View Single Post
Old 02-25-2021, 01:58 PM   #13
steve-on-mark
Senior Member
 
steve-on-mark's Avatar
 
Join Date: Jul 2009
Location: Epping, NH / Mark Island
Posts: 748
Thanks: 52
Thanked 376 Times in 188 Posts
Default To lube or not to lube...

Well...since I do this for a living... a fixed caliper has pistons on both inboard and outboard sides so they don't have to slide and the pistons put equal amounts of pressure on the inner and outer pads. Floating calipers only have one piston on the inboard side... the " forks " on the outboard side apply force to the outer pads because the caliper is designed to slide on pins... the piston pushes in on the inner pads, while the forks push the outer pads as the caliper slides. I have seen these pins get very corroded and not allow the caliper to slide the way it was designed to which is why in this part of the world ( road salt ) servicing is recommended. I have also seen brake pads get rusted and seized in the brackets they ride in... there's nothing the pushes the pads away from the rotors when you let off the brake...they need to be able to slide freely. If the pads are seized, they stay in contact with the rotors, causing excessive heat build up leading to warpage. You should be able to remove brake pads by hand, but I've seen some that have to be hammered out of their brackets... that's why cleaning and lubricating is important as well. That is all...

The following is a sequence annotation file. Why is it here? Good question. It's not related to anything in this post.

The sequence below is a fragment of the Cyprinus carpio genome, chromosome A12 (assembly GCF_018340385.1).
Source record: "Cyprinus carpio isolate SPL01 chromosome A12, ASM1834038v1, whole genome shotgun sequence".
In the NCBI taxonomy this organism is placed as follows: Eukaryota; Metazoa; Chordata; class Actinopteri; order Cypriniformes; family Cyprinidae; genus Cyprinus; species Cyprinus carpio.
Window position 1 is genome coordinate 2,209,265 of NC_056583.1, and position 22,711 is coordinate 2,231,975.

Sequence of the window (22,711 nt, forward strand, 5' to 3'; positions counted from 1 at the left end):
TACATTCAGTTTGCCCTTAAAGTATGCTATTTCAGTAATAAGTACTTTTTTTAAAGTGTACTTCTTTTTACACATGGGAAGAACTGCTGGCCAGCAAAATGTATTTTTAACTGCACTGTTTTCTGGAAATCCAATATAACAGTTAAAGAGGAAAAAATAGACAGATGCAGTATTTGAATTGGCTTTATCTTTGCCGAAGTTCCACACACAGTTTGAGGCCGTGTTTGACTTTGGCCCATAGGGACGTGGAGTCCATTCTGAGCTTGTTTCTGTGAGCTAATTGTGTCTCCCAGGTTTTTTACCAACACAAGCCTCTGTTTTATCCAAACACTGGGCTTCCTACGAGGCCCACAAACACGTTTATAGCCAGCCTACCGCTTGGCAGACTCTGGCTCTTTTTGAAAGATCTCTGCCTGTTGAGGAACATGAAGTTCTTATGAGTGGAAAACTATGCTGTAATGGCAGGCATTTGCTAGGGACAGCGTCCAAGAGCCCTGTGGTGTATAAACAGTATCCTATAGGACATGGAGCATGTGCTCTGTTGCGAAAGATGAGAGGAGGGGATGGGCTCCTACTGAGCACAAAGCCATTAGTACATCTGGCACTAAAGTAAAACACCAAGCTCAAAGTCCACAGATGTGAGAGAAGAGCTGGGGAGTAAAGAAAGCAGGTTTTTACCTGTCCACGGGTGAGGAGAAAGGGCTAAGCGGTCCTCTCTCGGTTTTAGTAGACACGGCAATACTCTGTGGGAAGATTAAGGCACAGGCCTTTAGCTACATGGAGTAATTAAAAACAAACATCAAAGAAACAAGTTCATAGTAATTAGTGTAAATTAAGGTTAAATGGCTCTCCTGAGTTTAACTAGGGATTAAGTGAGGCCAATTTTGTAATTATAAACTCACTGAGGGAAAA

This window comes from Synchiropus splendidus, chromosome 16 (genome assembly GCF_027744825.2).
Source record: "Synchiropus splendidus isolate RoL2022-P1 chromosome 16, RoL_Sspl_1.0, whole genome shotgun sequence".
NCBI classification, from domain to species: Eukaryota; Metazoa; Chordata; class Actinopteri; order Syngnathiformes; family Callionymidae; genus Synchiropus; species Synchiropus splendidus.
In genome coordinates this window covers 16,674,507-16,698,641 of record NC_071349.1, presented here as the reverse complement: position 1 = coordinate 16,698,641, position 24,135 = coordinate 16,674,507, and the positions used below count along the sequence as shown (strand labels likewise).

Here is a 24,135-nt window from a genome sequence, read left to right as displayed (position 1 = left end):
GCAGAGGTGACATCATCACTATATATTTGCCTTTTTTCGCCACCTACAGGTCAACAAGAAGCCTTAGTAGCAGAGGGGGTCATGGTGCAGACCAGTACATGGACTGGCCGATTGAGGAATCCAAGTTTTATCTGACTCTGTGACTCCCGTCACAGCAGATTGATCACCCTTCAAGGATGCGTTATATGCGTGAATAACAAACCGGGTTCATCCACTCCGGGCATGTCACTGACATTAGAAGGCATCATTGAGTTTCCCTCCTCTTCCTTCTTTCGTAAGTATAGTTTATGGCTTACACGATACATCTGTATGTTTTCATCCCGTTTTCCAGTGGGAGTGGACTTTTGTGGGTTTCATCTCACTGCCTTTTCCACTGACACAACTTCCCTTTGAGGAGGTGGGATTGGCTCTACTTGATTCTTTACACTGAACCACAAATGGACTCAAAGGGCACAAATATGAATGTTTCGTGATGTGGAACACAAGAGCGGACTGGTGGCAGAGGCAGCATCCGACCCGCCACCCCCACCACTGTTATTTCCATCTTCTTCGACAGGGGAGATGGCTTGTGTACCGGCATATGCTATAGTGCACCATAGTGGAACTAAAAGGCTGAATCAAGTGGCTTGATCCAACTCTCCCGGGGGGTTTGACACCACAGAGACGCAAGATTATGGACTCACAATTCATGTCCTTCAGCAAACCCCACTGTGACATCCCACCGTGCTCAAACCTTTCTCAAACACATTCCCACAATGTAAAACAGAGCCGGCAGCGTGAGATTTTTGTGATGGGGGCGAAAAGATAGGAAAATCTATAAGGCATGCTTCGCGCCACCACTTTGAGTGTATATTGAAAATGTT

steve-on-mark is offline   Reply With Quote
The Following 3 Users Say Thank You to steve-on-mark For This Useful Post: